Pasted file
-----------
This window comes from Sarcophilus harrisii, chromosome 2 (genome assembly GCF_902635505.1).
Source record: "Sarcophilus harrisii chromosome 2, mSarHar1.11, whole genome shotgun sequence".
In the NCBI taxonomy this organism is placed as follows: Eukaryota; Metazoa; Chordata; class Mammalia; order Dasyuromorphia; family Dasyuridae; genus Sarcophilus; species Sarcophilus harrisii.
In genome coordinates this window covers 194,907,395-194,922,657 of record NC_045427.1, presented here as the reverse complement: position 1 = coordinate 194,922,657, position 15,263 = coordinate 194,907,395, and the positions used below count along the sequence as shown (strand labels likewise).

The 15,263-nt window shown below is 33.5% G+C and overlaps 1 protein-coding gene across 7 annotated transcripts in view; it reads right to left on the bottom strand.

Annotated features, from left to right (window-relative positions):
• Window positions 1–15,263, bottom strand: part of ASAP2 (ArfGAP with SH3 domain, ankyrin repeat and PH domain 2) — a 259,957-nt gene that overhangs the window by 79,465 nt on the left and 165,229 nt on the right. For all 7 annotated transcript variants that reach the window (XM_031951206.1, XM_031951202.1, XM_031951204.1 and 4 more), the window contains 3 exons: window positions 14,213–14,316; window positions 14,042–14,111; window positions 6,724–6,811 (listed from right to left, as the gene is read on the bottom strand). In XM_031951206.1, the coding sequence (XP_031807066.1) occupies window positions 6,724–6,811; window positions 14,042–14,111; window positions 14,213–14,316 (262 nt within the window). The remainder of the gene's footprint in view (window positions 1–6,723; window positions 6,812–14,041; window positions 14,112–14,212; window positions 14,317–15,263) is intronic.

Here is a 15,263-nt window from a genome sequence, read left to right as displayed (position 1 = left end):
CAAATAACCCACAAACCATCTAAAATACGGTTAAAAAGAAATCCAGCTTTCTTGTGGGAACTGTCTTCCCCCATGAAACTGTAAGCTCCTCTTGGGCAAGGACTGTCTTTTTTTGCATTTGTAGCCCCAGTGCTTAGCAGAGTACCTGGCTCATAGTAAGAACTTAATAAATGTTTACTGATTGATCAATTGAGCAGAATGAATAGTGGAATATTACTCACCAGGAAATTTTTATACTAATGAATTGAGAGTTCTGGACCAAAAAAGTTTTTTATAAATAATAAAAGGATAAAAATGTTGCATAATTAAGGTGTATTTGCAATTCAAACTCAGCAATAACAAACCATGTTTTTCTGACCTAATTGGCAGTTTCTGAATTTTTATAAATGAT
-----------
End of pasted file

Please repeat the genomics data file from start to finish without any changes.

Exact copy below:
This window comes from Sarcophilus harrisii, chromosome 2 (genome assembly GCF_902635505.1).
Source record: "Sarcophilus harrisii chromosome 2, mSarHar1.11, whole genome shotgun sequence".
In the NCBI taxonomy this organism is placed as follows: Eukaryota; Metazoa; Chordata; class Mammalia; order Dasyuromorphia; family Dasyuridae; genus Sarcophilus; species Sarcophilus harrisii.
In genome coordinates this window covers 194,907,395-194,922,657 of record NC_045427.1, presented here as the reverse complement: position 1 = coordinate 194,922,657, position 15,263 = coordinate 194,907,395, and the positions used below count along the sequence as shown (strand labels likewise).

The 15,263-nt window shown below is 33.5% G+C and overlaps 1 protein-coding gene across 7 annotated transcripts in view; it reads right to left on the bottom strand.

Annotated features, from left to right (window-relative positions):
• Window positions 1–15,263, bottom strand: part of ASAP2 (ArfGAP with SH3 domain, ankyrin repeat and PH domain 2) — a 259,957-nt gene that overhangs the window by 79,465 nt on the left and 165,229 nt on the right. For all 7 annotated transcript variants that reach the window (XM_031951206.1, XM_031951202.1, XM_031951204.1 and 4 more), the window contains 3 exons: window positions 14,213–14,316; window positions 14,042–14,111; window positions 6,724–6,811 (listed from right to left, as the gene is read on the bottom strand). In XM_031951206.1, the coding sequence (XP_031807066.1) occupies window positions 6,724–6,811; window positions 14,042–14,111; window positions 14,213–14,316 (262 nt within the window). The remainder of the gene's footprint in view (window positions 1–6,723; window positions 6,812–14,041; window positions 14,112–14,212; window positions 14,317–15,263) is intronic.

Here is a 15,263-nt window from a genome sequence, read left to right as displayed (position 1 = left end):
CAAATAACCCACAAACCATCTAAAATACGGTTAAAAAGAAATCCAGCTTTCTTGTGGGAACTGTCTTCCCCCATGAAACTGTAAGCTCCTCTTGGGCAAGGACTGTCTTTTTTTGCATTTGTAGCCCCAGTGCTTAGCAGAGTACCTGGCTCATAGTAAGAACTTAATAAATGTTTACTGATTGATCAATTGAGCAGAATGAATAGTGGAATATTACTCACCAGGAAATTTTTATACTAATGAATTGAGAGTTCTGGACCAAAAAAGTTTTTTATAAATAATAAAAGGATAAAAATGTTGCATAATTAAGGTGTATTTGCAATTCAAACTCAGCAATAACAAACCATGTTTTTCTGACCTAATTGGCAGTTTCTGAATTTTTATAAATGAT